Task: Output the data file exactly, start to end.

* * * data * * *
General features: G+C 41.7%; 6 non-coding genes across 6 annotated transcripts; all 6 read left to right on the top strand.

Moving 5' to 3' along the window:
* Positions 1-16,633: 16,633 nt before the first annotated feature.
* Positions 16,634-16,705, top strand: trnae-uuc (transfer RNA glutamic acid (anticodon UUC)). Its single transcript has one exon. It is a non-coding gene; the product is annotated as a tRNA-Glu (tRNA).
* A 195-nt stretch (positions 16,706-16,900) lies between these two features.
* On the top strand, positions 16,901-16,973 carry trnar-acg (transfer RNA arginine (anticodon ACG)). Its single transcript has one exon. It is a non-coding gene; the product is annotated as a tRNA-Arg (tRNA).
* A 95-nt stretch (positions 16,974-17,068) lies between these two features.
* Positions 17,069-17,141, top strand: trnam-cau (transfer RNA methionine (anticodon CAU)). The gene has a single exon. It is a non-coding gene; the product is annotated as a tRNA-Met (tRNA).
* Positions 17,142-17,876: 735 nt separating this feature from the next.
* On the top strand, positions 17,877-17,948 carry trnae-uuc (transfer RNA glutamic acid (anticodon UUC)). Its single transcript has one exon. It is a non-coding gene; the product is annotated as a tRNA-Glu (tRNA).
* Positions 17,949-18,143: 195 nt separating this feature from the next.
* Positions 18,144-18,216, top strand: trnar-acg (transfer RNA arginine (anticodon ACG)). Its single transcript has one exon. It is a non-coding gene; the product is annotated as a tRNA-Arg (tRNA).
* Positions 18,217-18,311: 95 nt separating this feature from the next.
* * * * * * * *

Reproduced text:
General features: G+C 41.7%; 6 non-coding genes across 6 annotated transcripts; all 6 read left to right on the top strand.

Moving 5' to 3' along the window:
* Positions 1-16,633: 16,633 nt before the first annotated feature.
* Positions 16,634-16,705, top strand: trnae-uuc (transfer RNA glutamic acid (anticodon UUC)). Its single transcript has one exon. It is a non-coding gene; the product is annotated as a tRNA-Glu (tRNA).
* A 195-nt stretch (positions 16,706-16,900) lies between these two features.
* On the top strand, positions 16,901-16,973 carry trnar-acg (transfer RNA arginine (anticodon ACG)). Its single transcript has one exon. It is a non-coding gene; the product is annotated as a tRNA-Arg (tRNA).
* A 95-nt stretch (positions 16,974-17,068) lies between these two features.
* Positions 17,069-17,141, top strand: trnam-cau (transfer RNA methionine (anticodon CAU)). The gene has a single exon. It is a non-coding gene; the product is annotated as a tRNA-Met (tRNA).
* Positions 17,142-17,876: 735 nt separating this feature from the next.
* On the top strand, positions 17,877-17,948 carry trnae-uuc (transfer RNA glutamic acid (anticodon UUC)). Its single transcript has one exon. It is a non-coding gene; the product is annotated as a tRNA-Glu (tRNA).
* Positions 17,949-18,143: 195 nt separating this feature from the next.
* Positions 18,144-18,216, top strand: trnar-acg (transfer RNA arginine (anticodon ACG)). Its single transcript has one exon. It is a non-coding gene; the product is annotated as a tRNA-Arg (tRNA).
* Positions 18,217-18,311: 95 nt separating this feature from the next.